• Irresponsible Government Spending Has Ugly Moral Side to It as Well

    Surge Summary: The downside of the federal government’s out-of-control spending isn’t just financial – but a disgraceful moral component as well.

    Indeed, there is a moral dimension to America’s national debt – its problems and implications aren’t only limited to pragmatic matters of dollars-and-cents.

    Michael D. Tanner drives home the point:

    Oh Lord, give me chastity,” St. Augustine is reputed to have said. “But don’t give it yet.” So it is with Republicans who have vowed to show some fiscal discipline — sometime during President Trump’s second term.

    But while we are waiting, the Congressional Budget Office has announced that this year’s budget deficit will top $960 billion, $63 billion more than predicted in May of this year. And next year’s deficit will almost certainly exceed it. After that, the era of trillion-dollar deficits is here to stay. By 2029, CBO reports our $22 trillion national debt will top around $34 trillion.

    And if precedent serves as prologue, we can expect it will turn out being even higher than that estimate.

    President Trump, writes Tanner mordantly, “may accomplish the truly Herculean feat of becoming a bigger deficit spender than President Obama.”

    Gulp.  And keep in mind, this could occur without operating during a current, catastrophic recession.

    Let’s be clear: Against popular wisdom, it wasn’t — was not — the much-derided GOP tax cut that brought the nation to this pass. Hard fact: compared to 2018, tax revenues have gone up – up! — 3 percent in fiscal year 2019’s first nine months. The actual source of U.S. fiscal woes? It’s nothing new: out-of-control spending.

    The CBO estimates that federal outlays in 2019 will total $4.4 trillion, a $300 billion increase in nominal spending since 2018. Discretionary spending is up. Defense spending is up. Entitlement spending is up. There is no effort to prioritize or make the difficult choices of governing, there is only … more.

    “While I realize that Congress controls the purse strings,” confesses Tanner,

    it is also true that President Trump has shown exactly zero interest in restraining spending. The only time he speaks out on budget matters is to demand more money for his latest pet project.

    Neither, he affirms, can the nation look to the Democrats for relief. “Their spending plans would make Caligula look like Scrooge McDuck.”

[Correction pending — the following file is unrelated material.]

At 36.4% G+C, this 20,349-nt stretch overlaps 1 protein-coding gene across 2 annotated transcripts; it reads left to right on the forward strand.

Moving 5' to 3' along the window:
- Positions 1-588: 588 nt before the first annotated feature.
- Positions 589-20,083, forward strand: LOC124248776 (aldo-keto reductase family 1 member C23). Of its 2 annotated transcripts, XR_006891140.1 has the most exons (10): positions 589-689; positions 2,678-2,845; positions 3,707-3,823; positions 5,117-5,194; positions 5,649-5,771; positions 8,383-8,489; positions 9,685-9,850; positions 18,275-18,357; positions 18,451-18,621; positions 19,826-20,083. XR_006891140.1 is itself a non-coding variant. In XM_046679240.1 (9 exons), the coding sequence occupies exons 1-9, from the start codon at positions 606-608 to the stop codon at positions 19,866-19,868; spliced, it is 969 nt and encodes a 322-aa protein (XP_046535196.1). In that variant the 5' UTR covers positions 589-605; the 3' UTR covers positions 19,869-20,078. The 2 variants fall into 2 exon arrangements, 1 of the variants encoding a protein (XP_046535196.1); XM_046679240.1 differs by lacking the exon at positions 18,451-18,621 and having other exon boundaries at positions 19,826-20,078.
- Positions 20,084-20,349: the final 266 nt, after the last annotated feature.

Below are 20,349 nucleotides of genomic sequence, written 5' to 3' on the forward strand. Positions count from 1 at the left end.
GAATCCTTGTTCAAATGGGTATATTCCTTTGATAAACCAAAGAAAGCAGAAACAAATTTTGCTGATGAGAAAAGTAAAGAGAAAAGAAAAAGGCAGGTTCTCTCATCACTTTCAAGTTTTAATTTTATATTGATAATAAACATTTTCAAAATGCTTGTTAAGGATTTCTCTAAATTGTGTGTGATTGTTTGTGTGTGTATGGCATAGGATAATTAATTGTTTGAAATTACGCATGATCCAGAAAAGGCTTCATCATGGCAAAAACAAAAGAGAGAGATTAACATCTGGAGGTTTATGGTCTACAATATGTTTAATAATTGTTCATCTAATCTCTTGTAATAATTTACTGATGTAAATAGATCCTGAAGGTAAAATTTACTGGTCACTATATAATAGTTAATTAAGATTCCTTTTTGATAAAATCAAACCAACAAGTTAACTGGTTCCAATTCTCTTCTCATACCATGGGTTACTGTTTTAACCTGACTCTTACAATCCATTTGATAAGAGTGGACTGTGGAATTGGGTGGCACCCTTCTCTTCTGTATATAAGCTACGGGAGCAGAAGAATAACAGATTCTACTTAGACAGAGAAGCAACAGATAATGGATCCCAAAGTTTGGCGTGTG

Consider that with the release of his $16.3 trillion green-energy plan, Bernie Sanders has now promised more than $58 trillion in additional spending over the next ten years.

    And the Vermont Senator is not the socialist exception to the Donkey Party rule. Consider:

    — Elizabeth Warren: proposing an estimated $40 trillion of increased spending over the next decade.

    — Kamala Harris: suggesting an additional $43 trillion over ten years.

    — “Mayor Pete” Buttigieg: proposing $6.9 trillion of more outlays.

    The alleged “moderate” of the bunch, Joe Biden? So far even he’s up for fattening spending by $2.97 trillion.

    Worse, the Iowa caucuses are still six months away. The giant pander-fest that is the Democratic primary is just getting started. The race is on to see which candidate can be the first to promise more than $100 trillion in spending the government can’t afford.

    One wonders how all those young people complaining about their student debt would react if they understood that their theoretical share of the national debt was about $67,000.

    The growing debt does not come without consequences. There are, of course, economic repercussions. Over time, debt can slow growth, reduce wages, and hinder our flexibility in responding to economic slowdowns.

    More important, there is a moral dimension as well. Every child born today inherits a portion of that debt. We are living at our children’s expense. You can’t get much more “taxation without representation” than that.

    Summary: Today’s outlandish federal spending situation stinks all the way around, on multiple levels.

    Will a majority of our elected leaders – Republican and Democrat — ever recognize this ugly situation in any kind of meaningful sense? That is, in a manner which prompts more than campaign boilerplate, but which forces them to take practical steps to address it, correct it, guide voters to demand something other than more goodies?

    H/T Michael Tanner/National Review

    Related Columns:

    Let’s Be Honest: President, Republicans Dropping the Ball on the Budget Deal

    Free-Spending Dems NOT the Party of Our Fathers — or of America’s Future

    Image by Gerd Altmann from Pixabay 

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